“I’m interested and fascinated by history and how it goes through the present and even into the future,” he said. “And having been able to work with Betty for these years has been enlightening and illuminating. I love being around people who are passionate about it.”

Smith hopes to keep working with her even after retirement.

“We haven’t exactly worked out all the details, but I do want to keep her around in a consulting capacity for projects like for the interpretive plan for San Pedro Creek,” he said. “It would be hard to replace her knowledge of the history of this whole community, really. That would be very hard to replace.”

For now, the 72-year-old Bueché wants to spend more time with her two children and four grandchildren, who range in age from 10 to 16.

She’s not worried about her department, as she prepared staff to take over functions she used to oversee. 

“They’re really great and dressed and ready to play,” Bueché said. “They’re a great team, that’s for sure.”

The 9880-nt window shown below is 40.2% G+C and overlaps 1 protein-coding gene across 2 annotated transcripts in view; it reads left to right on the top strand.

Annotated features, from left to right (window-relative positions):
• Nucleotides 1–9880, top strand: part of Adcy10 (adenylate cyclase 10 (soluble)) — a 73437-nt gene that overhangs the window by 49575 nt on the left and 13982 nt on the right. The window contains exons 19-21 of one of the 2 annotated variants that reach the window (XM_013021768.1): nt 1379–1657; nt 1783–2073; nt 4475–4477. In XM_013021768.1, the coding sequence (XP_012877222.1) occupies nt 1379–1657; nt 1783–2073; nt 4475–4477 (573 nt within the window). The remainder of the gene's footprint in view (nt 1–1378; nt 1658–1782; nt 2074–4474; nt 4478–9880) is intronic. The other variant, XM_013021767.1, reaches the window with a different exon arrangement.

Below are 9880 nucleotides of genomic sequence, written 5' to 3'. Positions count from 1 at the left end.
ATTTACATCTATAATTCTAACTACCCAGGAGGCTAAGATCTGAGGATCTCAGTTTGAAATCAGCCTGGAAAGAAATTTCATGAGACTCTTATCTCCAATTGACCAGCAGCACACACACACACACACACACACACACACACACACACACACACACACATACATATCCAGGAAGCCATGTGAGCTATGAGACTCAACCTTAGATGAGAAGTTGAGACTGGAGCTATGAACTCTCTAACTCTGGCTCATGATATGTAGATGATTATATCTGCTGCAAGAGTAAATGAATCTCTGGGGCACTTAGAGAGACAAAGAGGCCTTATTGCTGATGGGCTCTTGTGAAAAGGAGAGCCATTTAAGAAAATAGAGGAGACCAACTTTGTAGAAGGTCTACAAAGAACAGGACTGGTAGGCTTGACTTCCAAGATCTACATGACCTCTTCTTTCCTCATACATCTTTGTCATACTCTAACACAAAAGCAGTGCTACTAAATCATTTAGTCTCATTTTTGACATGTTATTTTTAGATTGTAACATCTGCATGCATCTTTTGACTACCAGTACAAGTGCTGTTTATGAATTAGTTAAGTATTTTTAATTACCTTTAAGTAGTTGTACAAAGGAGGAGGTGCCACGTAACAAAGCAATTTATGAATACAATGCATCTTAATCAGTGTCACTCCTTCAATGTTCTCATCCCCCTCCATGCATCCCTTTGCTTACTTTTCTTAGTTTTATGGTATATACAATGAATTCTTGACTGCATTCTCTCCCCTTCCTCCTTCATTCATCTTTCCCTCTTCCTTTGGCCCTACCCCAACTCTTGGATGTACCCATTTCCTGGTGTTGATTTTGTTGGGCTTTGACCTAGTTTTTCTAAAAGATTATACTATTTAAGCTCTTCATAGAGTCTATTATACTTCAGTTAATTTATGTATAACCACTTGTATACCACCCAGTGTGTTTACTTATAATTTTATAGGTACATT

Smith said he’s looking at potential replacements for Bueché, whom he described as an exceptional leader and champion for local history during her time with Bexar County.

“It was just a well-timed and -placed coincidence of Bexar County history that no one is going to know, because we’re bureaucrats,” he said. “But having the right person at the right job with the right skill set sometimes can make a big generational difference.”

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Jackie Wang

Jackie Wang covered local government for the San Antonio Report.